Alongside the flashy glitz of moneyed Sanlitun, a mecca of consumerism for the city’s wealthiest, Beijing is developing a booming art scene, gorgeous boutiques and heavenly food, often hidden in the Gulou, the neighborhood around the Drum tower in the heart of the old city. The area is gentrifying, and though that has its downside—like rising rents that push out locals—the changes have been piecemeal, and the neighborhood retains its charms while attracting visitors with cocktail lounges, trendy restaurants, and boutique hotels. Converted courtyards and renovated hutong houses have turned into some of the city’s most fashionable hotspots.
Located in a hidden courtyard house once home to the last empress and tucked away in Mao’er hutong, boutique shop Wuhao is filled with curated furniture, jewelry and clothing by Asian and international designers. Nearby is recently opened Ink, a Hong Kong import that stocks cutting-edge menswear. Austria-based architect Thomas Pucher is behind the inventive hutong space, transformed with suspended rails and a gallery, which can showcase new collections and crossover projects with local artists as well as host private parties.
On the hospitality side, bespoke hotels like 3+1 Bedrooms, Temple Hotel and The Orchid have raised the bar for boutique destinations in the city. 3+1 Bedrooms offers cool, minimal interiors, private patios with lush bamboo, and a rooftop terrace with views over Old Beijing. Tucked away down the narrowest of alleyways, the tiny Orchid is the work of a young Hong Kong architect, a Canadian tea expert, and a Tibetan-born Chinese woman, who imbued a derelict old hutong home with style, comfort and luxury.
Temple Hotel is a heady mix of art gallery, restaurant, hotel and cultural curiosity that can’t be quite defined. Built during the Ming Dynasty as an imperial printing house for Buddhist sutras, the complex later became the residence of one of the most important religious authorities of the Qing Emperors—then abruptly transitioned into a TV factory during the Cultural Revolution. It sprawls over a city block just yards away from the fabled Forbidden City. Its latest reincarnation, led by Australian firm Hassell, features an installation by artist James Turrell and works by designer Ingo Maurer within its courtyards and pavilions, not to mention one of the most exciting restaurants in town, TRB. Inside the restaurant, a wall of windows allows diners to gaze into the renovated courtyard. Blending old and new, it has preserved the original stone archway and wooden beams and while adding sleek contemporary furnishings.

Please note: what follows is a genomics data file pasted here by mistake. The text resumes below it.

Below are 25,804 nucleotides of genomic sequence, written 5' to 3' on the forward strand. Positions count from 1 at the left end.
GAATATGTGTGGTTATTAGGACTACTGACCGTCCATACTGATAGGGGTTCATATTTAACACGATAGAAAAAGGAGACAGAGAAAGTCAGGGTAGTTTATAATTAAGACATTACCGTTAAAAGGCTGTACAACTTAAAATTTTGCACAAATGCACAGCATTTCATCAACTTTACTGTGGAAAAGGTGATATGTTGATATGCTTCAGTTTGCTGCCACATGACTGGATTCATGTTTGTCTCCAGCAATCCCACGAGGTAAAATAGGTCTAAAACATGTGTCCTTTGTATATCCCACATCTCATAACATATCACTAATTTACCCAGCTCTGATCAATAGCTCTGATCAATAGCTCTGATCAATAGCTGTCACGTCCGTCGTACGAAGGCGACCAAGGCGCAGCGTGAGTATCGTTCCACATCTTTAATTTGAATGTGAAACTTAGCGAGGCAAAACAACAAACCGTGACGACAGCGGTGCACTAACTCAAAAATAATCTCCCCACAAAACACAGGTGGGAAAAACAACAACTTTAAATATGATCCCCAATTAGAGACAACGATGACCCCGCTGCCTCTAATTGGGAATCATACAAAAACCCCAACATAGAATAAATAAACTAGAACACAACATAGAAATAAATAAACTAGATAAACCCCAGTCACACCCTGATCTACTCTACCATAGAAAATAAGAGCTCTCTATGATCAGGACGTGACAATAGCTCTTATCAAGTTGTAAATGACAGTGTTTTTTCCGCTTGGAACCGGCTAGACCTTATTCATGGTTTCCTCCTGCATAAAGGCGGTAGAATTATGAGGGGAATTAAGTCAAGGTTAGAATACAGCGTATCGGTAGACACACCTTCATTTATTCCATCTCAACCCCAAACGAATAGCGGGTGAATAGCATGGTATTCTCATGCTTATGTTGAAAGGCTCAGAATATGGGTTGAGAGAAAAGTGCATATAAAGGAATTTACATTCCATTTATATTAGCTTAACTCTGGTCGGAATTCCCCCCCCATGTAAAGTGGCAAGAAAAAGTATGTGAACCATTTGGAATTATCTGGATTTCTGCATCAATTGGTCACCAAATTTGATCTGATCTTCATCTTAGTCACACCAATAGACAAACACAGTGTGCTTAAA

A vibrant dining scene is also one of Beijing’s most remarkable and evolving features. China’s capital has recently drawn quite a few international names from the gastronomy world, including Daniel Boulud, Yannick Alleno, and chef Nobu Matsuhisa. The mix got a lot hotter this past winter, when The Courtyard, a venerable restaurant located along the Forbidden City’s moat, was relaunched as Brian McKenna @ The Courtyard. Best known for molecular gastronomy, British-born chef Brian McKenna made his name in the U.K. at Le Poussin at Parkhill and moved to Beijing in 2007. For his first namesake restaurant, McKenna has teamed up with luxury developer Handel Lee, who opened the original Courtyard back in 1997, and hired Graft to revamp the space.
Together they have morphed the space into something more akin to an exclusive private dining room, albeit one without an ounce of pretention. Brian McKenna @ The Courtyard has only nine tables, and offers diners views over the water and old City walls, which are illuminated at night. In contrast to the ancient setting, the sleek interior effortlessly weaves together old and new with ample use of brass and an oversize photography of the Forbidden City occupying most of the restaurant’s back wall.